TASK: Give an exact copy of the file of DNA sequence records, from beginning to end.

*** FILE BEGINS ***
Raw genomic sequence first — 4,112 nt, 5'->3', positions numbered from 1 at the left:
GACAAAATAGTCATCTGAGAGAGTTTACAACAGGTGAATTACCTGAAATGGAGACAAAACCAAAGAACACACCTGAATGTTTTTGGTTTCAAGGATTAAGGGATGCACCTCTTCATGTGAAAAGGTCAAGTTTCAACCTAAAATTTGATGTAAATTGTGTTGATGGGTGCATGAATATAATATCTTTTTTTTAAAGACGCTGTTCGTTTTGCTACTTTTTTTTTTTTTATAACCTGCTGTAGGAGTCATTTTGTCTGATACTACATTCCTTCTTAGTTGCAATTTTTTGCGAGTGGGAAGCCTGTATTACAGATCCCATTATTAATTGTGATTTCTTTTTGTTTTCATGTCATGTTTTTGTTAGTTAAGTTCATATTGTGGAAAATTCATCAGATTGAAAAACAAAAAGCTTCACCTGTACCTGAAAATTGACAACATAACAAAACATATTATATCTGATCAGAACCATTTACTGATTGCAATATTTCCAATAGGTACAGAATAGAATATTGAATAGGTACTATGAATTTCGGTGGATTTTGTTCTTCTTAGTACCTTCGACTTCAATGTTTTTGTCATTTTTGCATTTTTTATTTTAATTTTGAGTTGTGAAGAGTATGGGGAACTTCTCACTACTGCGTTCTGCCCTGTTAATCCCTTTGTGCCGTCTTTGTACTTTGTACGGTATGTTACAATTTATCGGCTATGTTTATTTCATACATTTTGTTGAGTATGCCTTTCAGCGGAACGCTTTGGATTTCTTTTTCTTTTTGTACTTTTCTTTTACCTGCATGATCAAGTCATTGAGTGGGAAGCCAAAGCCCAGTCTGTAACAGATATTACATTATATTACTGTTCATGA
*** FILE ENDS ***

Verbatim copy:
Raw genomic sequence first — 4,112 nt, 5'->3', positions numbered from 1 at the left:
GACAAAATAGTCATCTGAGAGAGTTTACAACAGGTGAATTACCTGAAATGGAGACAAAACCAAAGAACACACCTGAATGTTTTTGGTTTCAAGGATTAAGGGATGCACCTCTTCATGTGAAAAGGTCAAGTTTCAACCTAAAATTTGATGTAAATTGTGTTGATGGGTGCATGAATATAATATCTTTTTTTTAAAGACGCTGTTCGTTTTGCTACTTTTTTTTTTTTTATAACCTGCTGTAGGAGTCATTTTGTCTGATACTACATTCCTTCTTAGTTGCAATTTTTTGCGAGTGGGAAGCCTGTATTACAGATCCCATTATTAATTGTGATTTCTTTTTGTTTTCATGTCATGTTTTTGTTAGTTAAGTTCATATTGTGGAAAATTCATCAGATTGAAAAACAAAAAGCTTCACCTGTACCTGAAAATTGACAACATAACAAAACATATTATATCTGATCAGAACCATTTACTGATTGCAATATTTCCAATAGGTACAGAATAGAATATTGAATAGGTACTATGAATTTCGGTGGATTTTGTTCTTCTTAGTACCTTCGACTTCAATGTTTTTGTCATTTTTGCATTTTTTATTTTAATTTTGAGTTGTGAAGAGTATGGGGAACTTCTCACTACTGCGTTCTGCCCTGTTAATCCCTTTGTGCCGTCTTTGTACTTTGTACGGTATGTTACAATTTATCGGCTATGTTTATTTCATACATTTTGTTGAGTATGCCTTTCAGCGGAACGCTTTGGATTTCTTTTTCTTTTTGTACTTTTCTTTTACCTGCATGATCAAGTCATTGAGTGGGAAGCCAAAGCCCAGTCTGTAACAGATATTACATTATATTACTGTTCATGA